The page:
The UK has condemned Iran’s decision to bring new charges against Nazanin Zaghari-Ratcliffe as “unacceptable and unjustifiable.”
The Foreign Secretary Dominic Raab said the British-Iranian mother-of-one must be allowed to return to the UK without further delay.
Mrs Zaghari-Ratcliffe could have to wait a week before hearing a court’s verdict on “wholly arbitrary” new charges of “propaganda against Iran”.
She completed a five-year sentence earlier this month in Tehran on spying charges levied by Iranian authorities, the last year of which was spent under house arrest due to the pandemic.
But she returned to court on Sunday where she was tried on new charges of “propaganda against Iran”, her MP Tulip Siddiq said.
Some observers have linked Mrs Zaghari-Ratcliffe’s case to a long-standing debt Iran alleges it is owed by the UK.
Mr Raab said: “It is unacceptable and unjustifiable that Iran has chosen to continue with this second, wholly arbitrary, case against Nazanin Zaghari-Ratcliffe.”
He added: “The Iranian government has deliberately put her through a cruel and inhumane ordeal.
“Nazanin must be allowed to return to her family in the UK without further delay. We continue to do all we can to support her.”
Ms Siddiq, the MP for Hampstead and Kilburn, wrote on Twitter : “I can confirm that Nazanin appeared in court this morning and was tried on new charges of ‘propaganda against Iran’.
“No verdict was given but it should be delivered within a week.”
Sunday’s hearing, which lasted just over 20 minutes, was a continuation of the trial that was adjourned in November, on charges originally brought in 2017.
No new accusations were made and the charity worker’s lawyer was allowed to provide her defence, her husband Richard Ratcliffe said.
Mrs Zaghari-Ratcliffe made a personal statement in the court, where she clarified she did not accept the charge and highlighted the accusations and evidence were already part of her trial in 2016.
She was told this was the final hearing and to expect a verdict within seven working days.
After the hearing, Mr Ratcliffe said his wife’s future is still uncertain, facing open-ended detention.
He said on Saturday that there was “jeopardy ahead of us in terms of what’s about to happen, we don’t know if it’s a big bad thing, a little bad thing or an uncertain thing that’s going to be dragged out for quite a while”.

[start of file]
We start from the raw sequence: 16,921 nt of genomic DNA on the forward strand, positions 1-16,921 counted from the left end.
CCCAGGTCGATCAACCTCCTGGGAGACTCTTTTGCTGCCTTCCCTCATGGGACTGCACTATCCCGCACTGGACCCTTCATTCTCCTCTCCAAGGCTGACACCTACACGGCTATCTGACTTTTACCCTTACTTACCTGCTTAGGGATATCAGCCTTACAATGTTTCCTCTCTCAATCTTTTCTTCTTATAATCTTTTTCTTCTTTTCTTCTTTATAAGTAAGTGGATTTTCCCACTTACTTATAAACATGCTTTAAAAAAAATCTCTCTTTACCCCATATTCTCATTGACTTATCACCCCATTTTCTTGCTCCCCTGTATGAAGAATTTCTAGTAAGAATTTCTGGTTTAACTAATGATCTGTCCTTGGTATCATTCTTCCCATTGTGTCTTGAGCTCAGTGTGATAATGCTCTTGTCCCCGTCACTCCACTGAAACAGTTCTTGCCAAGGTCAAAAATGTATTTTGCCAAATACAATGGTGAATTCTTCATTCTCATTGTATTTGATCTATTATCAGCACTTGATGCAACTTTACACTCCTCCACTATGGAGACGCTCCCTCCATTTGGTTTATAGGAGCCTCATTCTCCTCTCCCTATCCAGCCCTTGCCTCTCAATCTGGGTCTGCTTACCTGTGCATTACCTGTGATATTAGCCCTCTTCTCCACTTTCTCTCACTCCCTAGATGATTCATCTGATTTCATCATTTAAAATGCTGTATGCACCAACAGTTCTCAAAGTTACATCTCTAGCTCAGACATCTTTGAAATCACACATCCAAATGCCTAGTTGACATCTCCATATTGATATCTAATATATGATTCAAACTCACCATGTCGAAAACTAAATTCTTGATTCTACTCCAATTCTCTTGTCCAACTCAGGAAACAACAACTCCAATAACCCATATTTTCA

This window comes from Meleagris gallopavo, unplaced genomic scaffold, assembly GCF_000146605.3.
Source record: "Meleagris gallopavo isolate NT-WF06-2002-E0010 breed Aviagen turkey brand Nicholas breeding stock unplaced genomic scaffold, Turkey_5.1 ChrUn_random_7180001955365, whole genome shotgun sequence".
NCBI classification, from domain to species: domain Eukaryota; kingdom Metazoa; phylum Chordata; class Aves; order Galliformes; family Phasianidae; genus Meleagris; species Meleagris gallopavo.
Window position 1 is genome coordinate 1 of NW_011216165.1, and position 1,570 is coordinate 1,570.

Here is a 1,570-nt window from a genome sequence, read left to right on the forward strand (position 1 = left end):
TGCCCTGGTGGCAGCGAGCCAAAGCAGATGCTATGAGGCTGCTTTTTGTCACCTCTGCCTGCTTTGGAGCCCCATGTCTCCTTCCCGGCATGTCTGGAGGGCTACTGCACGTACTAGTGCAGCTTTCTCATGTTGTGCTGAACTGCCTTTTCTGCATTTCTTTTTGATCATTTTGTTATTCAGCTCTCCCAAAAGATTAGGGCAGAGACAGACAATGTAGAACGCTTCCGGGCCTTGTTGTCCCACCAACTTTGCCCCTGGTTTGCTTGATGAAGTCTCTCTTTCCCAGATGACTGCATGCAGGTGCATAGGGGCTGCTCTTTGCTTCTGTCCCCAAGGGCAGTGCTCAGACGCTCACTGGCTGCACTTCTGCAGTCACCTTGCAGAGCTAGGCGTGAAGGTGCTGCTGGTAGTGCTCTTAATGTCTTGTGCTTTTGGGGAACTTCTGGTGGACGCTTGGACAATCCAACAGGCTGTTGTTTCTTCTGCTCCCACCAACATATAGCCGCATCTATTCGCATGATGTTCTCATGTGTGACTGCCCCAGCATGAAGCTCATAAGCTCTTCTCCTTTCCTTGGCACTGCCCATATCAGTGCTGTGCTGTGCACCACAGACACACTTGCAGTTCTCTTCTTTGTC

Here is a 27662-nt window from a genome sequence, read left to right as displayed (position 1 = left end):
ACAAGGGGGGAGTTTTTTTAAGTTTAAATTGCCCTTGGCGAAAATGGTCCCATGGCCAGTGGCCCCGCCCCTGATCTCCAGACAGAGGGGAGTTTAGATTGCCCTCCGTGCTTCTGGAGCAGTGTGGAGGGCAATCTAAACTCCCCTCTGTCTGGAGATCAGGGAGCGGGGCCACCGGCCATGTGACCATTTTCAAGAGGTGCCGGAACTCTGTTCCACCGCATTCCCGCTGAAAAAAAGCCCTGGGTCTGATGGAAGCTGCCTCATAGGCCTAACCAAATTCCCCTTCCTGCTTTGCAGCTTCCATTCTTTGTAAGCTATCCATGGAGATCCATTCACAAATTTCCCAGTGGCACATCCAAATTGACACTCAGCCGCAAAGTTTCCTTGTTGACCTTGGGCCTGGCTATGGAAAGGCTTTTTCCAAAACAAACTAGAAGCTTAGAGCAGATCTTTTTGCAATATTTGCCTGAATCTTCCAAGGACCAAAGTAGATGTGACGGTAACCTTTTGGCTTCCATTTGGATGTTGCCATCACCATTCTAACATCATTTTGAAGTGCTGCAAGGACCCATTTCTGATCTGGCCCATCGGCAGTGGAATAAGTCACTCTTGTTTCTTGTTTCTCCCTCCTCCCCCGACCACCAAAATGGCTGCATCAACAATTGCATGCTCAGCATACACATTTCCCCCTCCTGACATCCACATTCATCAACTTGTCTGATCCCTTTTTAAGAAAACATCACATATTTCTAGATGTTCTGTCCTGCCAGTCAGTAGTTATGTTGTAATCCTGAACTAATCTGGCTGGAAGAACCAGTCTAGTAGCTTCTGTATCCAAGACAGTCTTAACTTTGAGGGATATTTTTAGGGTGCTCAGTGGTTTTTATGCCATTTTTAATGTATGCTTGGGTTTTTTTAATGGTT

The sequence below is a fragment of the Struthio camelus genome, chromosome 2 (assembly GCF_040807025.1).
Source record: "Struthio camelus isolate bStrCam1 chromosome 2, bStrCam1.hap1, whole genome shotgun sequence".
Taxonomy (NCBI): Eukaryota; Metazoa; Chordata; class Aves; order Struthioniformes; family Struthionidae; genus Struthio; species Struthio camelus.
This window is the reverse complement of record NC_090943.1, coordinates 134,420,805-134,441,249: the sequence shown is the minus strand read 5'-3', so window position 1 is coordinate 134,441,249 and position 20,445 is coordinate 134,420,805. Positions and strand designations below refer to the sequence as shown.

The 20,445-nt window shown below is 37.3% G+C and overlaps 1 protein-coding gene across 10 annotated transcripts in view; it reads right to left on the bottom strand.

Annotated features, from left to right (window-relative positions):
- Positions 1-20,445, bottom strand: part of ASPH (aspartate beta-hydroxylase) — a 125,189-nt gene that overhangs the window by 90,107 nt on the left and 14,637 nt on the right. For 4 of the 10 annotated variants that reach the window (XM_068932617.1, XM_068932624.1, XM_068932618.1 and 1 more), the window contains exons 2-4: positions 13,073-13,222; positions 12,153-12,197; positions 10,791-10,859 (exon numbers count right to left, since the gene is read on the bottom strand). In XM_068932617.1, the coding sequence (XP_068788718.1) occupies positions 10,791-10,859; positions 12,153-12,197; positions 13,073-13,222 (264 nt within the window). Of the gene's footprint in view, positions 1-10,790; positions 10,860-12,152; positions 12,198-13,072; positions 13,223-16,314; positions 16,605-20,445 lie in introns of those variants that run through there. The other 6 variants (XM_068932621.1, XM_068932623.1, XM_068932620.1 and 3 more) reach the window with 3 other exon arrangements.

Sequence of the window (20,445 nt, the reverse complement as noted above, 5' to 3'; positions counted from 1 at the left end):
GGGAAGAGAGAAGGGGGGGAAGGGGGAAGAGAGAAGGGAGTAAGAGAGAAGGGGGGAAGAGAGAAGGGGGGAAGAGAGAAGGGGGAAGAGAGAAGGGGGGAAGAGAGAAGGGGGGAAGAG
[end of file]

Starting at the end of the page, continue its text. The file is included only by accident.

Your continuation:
The case was due to be heard in the Revolutionary Court, in front of the same judge who conducted Mrs Zaghari-Ratcliffe’s earlier hearings.
Mr Ratcliffe told the PA news agency: “The Revolutionary Court is not in the business of acquitting people, it does only do convictions but it can take its time in doing that and the sentence can vary.
“I don’t think at this stage I can read whether what we’re witnessing tomorrow is a warning shot, or is essentially building a whole new justification for holding onto her for years to come.
“We don’t know what we don’t know, I think the uncertainty is part of the abuse.”
Mr Ratcliffe criticised the British Embassy for declining the family’s request to accompany Mrs Zaghari-Ratcliffe to the court.
He said: “If they’d gone – it’s a bit tricky to be allowed into the courtroom because you do technically need authorisation from the other government – but they could have easily accompanied her to court and that signal that ‘we’re standing alongside her, she’s a British citizen and we’re watching you’, it’s a missed opportunity and it’s not the first time they’ve missed the opportunity to protect her.”
The Foreign, Commonwealth and Development Office said it had formally requested access to the hearing.
Speaking after the trial, Rupert Skilbeck, director of human rights group Redress said: “We have grave concerns that Nazanin could be returned to Evin prison or house arrest.
“This keeps her in a constant state of fear and uncertainty, and prolongs the severe psychological and physical suffering she has endured as a result of her torture and ill-treatment in Iran.”